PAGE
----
Every week now, there’s news of one more e-commerce start-up finally accepting it has no future. As the irrational cost structure overlaid with a business model solely driven by deep discounts, catches up, the limitations of online shopping are being laid bare.
Last week Mint reported that facing an asphyxiating funds crunch, Snapdeal, owned by Jasper Infotech Pvt. Ltd, was in talks with its two larger rivals Paytm E-Commerce Pvt. Ltd and Flipkart India for what would amount to a fire sale. Snapdeal’s woes are neither new nor unique. Increasingly, e-commerce’s lead companies are finding that the number of transactions and the value thereof, isn’t a good enough indicator of their own health or that of the sector.
Consequently, valuations have slumped, in some cases to a third of what they were even a year ago, indicating how much funders have lost faith in their investees as well as how the outlook on the sector has dimmed dramatically.
Contrast this with the striking success of supermarket chain, Avenue Supermarts Ltd, the parent of D-Mart, which is both profitable and growing, entirely in the physical retail space. It isn’t a coincidence that at the same time as pure play e-commerce start-ups are cutting back on costs, laying off people and pulling out of Tier-II and Tier-III cities, the big daddies of brick-and-mortar retail, companies like Reliance Retail and even Walmart India, are now stepping up their investments in stores and what is called in-store experiences after a period of strategic consolidation.
There’s a pattern to why start-ups like Snapdeal and ShopClues and even Flipkart are suffering. All of them set themselves up as pure online plays and nothing more. Today, without their deep discounts, they offer a customer virtually nothing else. The centuries-old offline retail system has quickly adjusted to anything else the newbies brought in. Home delivery, orders on phone, vast menu options, procuring off-the-menu items, loyalty points, various payment methods, anything the newcomers can do, they can do. In most cases now, offline retailers have a strong online presence as well and thereby allow customers the option of checking out products in the physical space while allowing them to order online.
Instead of trying to complement a well-established if unorganized retail system, the e-commerce companies focused purely on replacing it with something of their own. If they had concentrated instead on removing the hurdles for shoppers, in much the way the first malls did on their appearance (basement parking, clean washrooms, children’s play areas, places to eat, ATMs), they might have found themselves fitting better into the overall ecosystem of shopping.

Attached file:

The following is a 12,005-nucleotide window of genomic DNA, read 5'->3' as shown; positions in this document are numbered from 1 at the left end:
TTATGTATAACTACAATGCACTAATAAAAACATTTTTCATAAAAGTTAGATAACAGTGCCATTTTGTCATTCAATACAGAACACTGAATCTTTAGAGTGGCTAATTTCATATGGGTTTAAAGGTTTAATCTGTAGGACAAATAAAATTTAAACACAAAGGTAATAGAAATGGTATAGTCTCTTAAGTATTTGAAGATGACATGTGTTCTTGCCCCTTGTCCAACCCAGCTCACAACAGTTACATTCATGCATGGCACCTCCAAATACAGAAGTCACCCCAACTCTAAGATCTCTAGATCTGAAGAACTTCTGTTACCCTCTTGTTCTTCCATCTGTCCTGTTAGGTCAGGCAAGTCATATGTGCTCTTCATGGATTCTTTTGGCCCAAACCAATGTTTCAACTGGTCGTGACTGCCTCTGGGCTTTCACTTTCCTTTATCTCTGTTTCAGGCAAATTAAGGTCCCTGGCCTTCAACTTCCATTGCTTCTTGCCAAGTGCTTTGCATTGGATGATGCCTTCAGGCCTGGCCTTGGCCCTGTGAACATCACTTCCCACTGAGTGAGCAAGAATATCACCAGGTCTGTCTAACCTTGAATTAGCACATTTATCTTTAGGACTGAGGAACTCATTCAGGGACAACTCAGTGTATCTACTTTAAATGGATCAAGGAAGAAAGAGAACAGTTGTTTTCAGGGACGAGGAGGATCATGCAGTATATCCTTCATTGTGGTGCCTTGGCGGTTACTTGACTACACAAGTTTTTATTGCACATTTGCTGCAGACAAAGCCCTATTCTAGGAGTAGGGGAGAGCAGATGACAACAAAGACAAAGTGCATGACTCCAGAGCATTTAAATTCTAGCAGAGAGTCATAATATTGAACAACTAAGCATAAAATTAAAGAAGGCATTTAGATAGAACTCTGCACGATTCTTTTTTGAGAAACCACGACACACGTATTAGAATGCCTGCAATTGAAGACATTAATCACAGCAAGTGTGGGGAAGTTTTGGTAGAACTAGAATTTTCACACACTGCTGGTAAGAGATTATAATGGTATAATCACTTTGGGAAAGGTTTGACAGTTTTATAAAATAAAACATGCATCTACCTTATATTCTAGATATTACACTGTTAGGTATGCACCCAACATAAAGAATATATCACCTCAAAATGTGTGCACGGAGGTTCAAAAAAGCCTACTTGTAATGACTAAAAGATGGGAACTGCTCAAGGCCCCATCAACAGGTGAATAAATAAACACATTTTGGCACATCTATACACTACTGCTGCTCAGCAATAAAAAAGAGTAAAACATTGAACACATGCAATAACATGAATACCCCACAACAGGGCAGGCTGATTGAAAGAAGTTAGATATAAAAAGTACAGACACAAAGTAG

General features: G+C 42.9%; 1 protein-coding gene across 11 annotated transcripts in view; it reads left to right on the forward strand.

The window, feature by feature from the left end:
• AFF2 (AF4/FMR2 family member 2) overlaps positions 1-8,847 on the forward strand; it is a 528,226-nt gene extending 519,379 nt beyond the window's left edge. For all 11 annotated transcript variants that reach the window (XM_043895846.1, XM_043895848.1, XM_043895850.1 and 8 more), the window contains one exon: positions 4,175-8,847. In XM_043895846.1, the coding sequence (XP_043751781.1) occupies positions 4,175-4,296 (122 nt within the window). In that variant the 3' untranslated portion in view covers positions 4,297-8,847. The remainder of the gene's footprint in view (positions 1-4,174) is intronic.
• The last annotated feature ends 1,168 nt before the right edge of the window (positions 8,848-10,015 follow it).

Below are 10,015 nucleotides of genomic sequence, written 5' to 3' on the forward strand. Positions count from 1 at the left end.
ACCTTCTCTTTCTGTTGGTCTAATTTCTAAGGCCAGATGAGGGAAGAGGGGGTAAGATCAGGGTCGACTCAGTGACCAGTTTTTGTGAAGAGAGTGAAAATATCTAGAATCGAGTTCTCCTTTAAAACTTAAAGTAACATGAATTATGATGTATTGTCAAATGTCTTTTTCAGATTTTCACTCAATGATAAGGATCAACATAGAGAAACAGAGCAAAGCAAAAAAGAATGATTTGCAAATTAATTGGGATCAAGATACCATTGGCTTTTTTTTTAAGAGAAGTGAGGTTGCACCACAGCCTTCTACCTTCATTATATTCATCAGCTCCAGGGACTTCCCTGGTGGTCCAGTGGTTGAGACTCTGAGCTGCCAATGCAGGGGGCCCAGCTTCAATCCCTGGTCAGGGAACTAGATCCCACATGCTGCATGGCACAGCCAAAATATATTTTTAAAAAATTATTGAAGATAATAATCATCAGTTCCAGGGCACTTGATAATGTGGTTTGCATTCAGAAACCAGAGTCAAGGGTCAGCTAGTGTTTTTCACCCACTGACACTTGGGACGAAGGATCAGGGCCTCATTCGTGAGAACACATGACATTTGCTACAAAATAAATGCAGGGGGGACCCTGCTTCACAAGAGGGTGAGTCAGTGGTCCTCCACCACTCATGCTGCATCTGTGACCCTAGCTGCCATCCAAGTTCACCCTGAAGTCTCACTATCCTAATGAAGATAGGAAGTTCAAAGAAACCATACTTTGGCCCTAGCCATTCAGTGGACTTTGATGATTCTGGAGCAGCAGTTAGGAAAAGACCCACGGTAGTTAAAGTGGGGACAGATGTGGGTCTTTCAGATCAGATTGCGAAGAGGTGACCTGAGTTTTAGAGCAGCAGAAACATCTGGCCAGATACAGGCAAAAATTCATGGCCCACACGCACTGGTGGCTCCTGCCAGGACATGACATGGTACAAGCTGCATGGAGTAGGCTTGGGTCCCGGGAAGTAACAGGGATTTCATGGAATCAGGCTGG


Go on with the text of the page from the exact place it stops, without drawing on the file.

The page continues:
Most Indian online retailers are clones of their counterparts in the US and would do well to take a cue from what’s happening in the world’s most complex retail market. Data from US Census Bureau shows that in the US, Amazon-dominated non-store retailer’s category posted the fastest pace of growth in sales in February (up 13% year-on-year) even as department store sales reported continuing weakness in their results (down 5.6% year-on-year). While that’s encouraging, the fact is, two decades after Amazon kicked off online shopping, the category still accounts for less than 10% of global retail sales. While growth will continue to be robust, they will not match offline retail any time soon. According to projections by eMarketer, retail e-commerce sales will increase to $4.058 trillion in 2020, still accounting for just 14.6% of total retail spending.
That shows the way forward for India’s stricken online retail start-ups. There is clear evidence based on tracking of shoppers’ navigation to show that a bulk of those who search and evaluate products and services on the web, eventually end up buying offline. Indeed, the future of retail lies in optimum combination of various channels, both offline and online, what is now called cross-channel retail.
According to Forrester Research, cross-channel retail sales will reach $1.8 trillion in the US by 2017. A 2015 Mastercard report, The Omnishopper Project, identified the physical store as the Centerpiece of the Omnishopper’s Universe. As the report said, “The omnishopper goes to physical locations for the entertainment value of shopping, superior inventory levels and social interaction.”
The high street isn’t disappearing, not now, not perhaps ever. India’s floundering e-commerce start-ups need new and innovative ideas to enhance the shopping experience. But vitally they also need to ensure they are in a place where shoppers look for them, online as well as offline.